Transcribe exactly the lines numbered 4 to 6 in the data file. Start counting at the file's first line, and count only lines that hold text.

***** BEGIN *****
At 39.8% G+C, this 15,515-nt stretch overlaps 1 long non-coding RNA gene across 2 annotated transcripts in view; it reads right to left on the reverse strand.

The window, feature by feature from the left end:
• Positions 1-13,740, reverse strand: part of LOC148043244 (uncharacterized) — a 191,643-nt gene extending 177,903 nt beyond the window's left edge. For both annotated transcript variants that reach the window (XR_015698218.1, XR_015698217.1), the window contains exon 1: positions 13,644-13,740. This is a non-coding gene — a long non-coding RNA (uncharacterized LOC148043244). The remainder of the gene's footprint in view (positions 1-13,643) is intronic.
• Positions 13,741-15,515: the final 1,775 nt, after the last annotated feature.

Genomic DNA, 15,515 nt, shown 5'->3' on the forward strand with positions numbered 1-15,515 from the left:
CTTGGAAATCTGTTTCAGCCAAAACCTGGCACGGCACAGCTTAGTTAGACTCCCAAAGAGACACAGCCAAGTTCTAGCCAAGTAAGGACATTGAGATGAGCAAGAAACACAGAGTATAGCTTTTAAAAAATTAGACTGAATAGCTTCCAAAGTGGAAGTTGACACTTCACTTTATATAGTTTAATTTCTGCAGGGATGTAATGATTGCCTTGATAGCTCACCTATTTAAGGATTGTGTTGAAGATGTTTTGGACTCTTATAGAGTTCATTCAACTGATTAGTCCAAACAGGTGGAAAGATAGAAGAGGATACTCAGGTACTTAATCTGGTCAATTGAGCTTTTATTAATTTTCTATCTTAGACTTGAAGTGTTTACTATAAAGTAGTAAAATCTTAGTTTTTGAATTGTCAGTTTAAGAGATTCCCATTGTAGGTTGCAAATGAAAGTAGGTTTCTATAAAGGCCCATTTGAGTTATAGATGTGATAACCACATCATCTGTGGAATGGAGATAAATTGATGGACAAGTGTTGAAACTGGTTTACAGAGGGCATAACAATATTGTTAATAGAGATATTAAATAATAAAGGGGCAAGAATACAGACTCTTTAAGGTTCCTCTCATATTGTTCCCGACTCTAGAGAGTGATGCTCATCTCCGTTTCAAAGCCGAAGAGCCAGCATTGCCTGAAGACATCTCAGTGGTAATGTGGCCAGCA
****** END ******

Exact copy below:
• Positions 13,741-15,515: the final 1,775 nt, after the last annotated feature.

Genomic DNA, 15,515 nt, shown 5'->3' on the forward strand with positions numbered 1-15,515 from the left:
CTTGGAAATCTGTTTCAGCCAAAACCTGGCACGGCACAGCTTAGTTAGACTCCCAAAGAGACACAGCCAAGTTCTAGCCAAGTAAGGACATTGAGATGAGCAAGAAACACAGAGTATAGCTTTTAAAAAATTAGACTGAATAGCTTCCAAAGTGGAAGTTGACACTTCACTTTATATAGTTTAATTTCTGCAGGGATGTAATGATTGCCTTGATAGCTCACCTATTTAAGGATTGTGTTGAAGATGTTTTGGACTCTTATAGAGTTCATTCAACTGATTAGTCCAAACAGGTGGAAAGATAGAAGAGGATACTCAGGTACTTAATCTGGTCAATTGAGCTTTTATTAATTTTCTATCTTAGACTTGAAGTGTTTACTATAAAGTAGTAAAATCTTAGTTTTTGAATTGTCAGTTTAAGAGATTCCCATTGTAGGTTGCAAATGAAAGTAGGTTTCTATAAAGGCCCATTTGAGTTATAGATGTGATAACCACATCATCTGTGGAATGGAGATAAATTGATGGACAAGTGTTGAAACTGGTTTACAGAGGGCATAACAATATTGTTAATAGAGATATTAAATAATAAAGGGGCAAGAATACAGACTCTTTAAGGTTCCTCTCATATTGTTCCCGACTCTAGAGAGTGATGCTCATCTCCGTTTCAAAGCCGAAGAGCCAGCATTGCCTGAAGACATCTCAGTGGTAATGTGGCCAGCA